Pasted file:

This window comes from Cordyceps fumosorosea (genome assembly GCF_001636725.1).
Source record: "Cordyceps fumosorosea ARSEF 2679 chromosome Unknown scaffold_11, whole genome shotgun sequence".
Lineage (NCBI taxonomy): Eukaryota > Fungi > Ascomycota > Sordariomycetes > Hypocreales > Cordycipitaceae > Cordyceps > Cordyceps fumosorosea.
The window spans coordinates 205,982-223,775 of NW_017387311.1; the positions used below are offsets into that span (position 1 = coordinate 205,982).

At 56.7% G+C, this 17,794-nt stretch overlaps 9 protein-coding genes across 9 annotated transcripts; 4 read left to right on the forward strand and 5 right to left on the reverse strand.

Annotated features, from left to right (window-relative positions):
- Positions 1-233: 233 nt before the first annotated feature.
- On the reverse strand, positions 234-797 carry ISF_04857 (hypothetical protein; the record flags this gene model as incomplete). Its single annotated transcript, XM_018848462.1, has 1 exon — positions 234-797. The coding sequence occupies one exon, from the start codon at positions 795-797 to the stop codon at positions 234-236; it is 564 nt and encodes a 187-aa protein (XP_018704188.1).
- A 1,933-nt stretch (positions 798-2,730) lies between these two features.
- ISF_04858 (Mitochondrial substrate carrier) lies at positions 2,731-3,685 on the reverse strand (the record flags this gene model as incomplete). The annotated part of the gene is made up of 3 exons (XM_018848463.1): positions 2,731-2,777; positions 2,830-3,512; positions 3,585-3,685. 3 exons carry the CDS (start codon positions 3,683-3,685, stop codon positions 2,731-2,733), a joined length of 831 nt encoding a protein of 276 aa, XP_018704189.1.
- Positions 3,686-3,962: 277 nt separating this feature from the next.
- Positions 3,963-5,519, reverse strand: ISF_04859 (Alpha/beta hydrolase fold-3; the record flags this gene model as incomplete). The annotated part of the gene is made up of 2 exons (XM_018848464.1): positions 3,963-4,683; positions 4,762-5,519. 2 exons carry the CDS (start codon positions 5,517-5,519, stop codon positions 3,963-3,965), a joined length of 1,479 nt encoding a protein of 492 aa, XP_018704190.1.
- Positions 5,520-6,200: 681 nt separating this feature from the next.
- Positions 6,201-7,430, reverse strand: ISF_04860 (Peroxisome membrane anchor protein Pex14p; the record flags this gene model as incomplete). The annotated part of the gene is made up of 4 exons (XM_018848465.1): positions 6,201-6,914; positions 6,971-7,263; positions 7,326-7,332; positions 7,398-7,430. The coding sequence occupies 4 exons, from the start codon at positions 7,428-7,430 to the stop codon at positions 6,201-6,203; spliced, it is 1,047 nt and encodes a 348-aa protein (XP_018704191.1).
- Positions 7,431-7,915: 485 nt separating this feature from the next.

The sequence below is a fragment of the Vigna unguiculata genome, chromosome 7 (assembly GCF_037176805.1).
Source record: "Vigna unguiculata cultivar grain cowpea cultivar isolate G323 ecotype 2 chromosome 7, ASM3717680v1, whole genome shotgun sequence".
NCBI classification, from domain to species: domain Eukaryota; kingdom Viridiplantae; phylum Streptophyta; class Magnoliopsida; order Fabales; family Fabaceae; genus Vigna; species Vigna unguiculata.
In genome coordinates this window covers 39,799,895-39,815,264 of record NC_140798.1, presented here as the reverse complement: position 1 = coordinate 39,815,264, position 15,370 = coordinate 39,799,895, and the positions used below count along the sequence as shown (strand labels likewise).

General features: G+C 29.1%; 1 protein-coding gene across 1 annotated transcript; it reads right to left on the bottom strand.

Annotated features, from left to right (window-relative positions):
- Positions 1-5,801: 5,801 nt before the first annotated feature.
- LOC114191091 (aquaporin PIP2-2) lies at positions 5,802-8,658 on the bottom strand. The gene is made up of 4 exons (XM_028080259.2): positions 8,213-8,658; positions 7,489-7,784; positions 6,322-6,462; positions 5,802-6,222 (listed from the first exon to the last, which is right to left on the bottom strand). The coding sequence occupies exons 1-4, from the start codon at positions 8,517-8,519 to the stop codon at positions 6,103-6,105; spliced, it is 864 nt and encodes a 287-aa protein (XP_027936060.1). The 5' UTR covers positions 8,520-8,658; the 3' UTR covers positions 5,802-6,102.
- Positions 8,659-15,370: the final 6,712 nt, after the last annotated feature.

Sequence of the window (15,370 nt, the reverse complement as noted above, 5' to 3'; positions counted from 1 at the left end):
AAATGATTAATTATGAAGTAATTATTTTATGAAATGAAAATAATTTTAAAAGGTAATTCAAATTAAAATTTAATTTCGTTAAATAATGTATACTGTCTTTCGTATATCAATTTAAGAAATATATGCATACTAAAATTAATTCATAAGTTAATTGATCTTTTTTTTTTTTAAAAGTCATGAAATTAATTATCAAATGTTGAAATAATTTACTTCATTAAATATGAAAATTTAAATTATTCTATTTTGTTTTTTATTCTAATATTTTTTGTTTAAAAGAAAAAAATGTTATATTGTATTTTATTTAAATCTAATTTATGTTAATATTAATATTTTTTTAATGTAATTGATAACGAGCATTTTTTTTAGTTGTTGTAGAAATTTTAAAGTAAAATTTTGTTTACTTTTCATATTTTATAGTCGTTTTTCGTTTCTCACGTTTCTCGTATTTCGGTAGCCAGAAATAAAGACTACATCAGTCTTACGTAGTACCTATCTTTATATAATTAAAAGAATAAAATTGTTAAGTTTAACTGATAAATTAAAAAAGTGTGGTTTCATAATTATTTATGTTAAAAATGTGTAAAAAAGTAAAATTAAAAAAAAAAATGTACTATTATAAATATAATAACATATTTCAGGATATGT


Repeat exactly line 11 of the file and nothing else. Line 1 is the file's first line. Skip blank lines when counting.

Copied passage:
- Positions 3,686-3,962: 277 nt separating this feature from the next.